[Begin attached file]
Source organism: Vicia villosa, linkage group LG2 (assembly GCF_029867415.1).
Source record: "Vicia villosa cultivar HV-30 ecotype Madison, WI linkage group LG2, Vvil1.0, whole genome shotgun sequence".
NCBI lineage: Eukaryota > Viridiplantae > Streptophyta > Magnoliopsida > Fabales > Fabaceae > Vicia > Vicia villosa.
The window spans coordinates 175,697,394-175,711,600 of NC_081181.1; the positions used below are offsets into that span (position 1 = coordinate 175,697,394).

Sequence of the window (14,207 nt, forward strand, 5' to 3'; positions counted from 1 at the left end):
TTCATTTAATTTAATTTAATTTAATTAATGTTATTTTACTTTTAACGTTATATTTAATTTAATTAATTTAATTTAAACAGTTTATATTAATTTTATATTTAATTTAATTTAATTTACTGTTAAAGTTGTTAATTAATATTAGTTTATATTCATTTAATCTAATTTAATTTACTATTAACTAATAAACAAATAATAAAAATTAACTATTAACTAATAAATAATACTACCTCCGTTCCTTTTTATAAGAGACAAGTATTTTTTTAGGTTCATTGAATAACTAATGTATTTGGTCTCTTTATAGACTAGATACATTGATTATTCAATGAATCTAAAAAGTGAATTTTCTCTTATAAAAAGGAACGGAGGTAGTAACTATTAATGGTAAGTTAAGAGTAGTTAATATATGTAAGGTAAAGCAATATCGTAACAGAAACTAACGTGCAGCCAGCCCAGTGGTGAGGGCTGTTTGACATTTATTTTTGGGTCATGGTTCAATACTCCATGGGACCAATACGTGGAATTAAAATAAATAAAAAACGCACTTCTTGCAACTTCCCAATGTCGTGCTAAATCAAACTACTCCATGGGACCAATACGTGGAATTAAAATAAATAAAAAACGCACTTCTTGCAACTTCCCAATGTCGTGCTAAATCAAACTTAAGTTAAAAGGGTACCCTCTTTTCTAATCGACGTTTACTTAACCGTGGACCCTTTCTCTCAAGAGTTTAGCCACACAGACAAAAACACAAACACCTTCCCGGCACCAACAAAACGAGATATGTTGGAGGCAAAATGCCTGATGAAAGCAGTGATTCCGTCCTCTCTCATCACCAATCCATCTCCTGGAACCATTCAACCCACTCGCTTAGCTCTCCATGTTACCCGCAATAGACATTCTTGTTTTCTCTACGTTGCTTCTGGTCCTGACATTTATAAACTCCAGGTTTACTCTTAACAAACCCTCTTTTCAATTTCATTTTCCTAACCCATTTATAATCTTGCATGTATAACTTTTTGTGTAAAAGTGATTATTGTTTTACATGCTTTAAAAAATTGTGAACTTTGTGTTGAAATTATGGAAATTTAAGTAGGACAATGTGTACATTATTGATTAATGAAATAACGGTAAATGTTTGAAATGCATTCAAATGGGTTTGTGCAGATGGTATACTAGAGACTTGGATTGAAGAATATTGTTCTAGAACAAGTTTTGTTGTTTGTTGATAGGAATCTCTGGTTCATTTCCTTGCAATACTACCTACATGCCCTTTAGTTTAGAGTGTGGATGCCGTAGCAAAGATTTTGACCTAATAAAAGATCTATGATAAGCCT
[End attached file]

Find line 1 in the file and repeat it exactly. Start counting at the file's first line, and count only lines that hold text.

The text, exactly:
Source organism: Vicia villosa, linkage group LG2 (assembly GCF_029867415.1).